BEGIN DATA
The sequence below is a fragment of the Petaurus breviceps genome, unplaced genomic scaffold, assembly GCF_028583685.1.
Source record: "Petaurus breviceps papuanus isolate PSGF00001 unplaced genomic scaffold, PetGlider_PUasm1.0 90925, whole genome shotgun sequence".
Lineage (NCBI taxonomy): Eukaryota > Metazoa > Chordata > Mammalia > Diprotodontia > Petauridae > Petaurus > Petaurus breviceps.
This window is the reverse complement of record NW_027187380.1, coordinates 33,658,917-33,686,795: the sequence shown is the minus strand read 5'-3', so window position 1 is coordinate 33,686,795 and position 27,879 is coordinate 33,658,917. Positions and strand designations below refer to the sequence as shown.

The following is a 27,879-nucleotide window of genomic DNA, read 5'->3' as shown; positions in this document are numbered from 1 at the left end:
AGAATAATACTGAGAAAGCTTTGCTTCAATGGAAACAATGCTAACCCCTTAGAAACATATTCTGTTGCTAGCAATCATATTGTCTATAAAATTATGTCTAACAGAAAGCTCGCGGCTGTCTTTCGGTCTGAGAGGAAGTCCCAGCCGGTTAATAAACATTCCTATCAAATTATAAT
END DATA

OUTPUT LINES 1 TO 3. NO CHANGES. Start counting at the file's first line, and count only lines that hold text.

The sequence below is a fragment of the Petaurus breviceps genome, unplaced genomic scaffold, assembly GCF_028583685.1.
Source record: "Petaurus breviceps papuanus isolate PSGF00001 unplaced genomic scaffold, PetGlider_PUasm1.0 90925, whole genome shotgun sequence".
Lineage (NCBI taxonomy): Eukaryota > Metazoa > Chordata > Mammalia > Diprotodontia > Petauridae > Petaurus > Petaurus breviceps.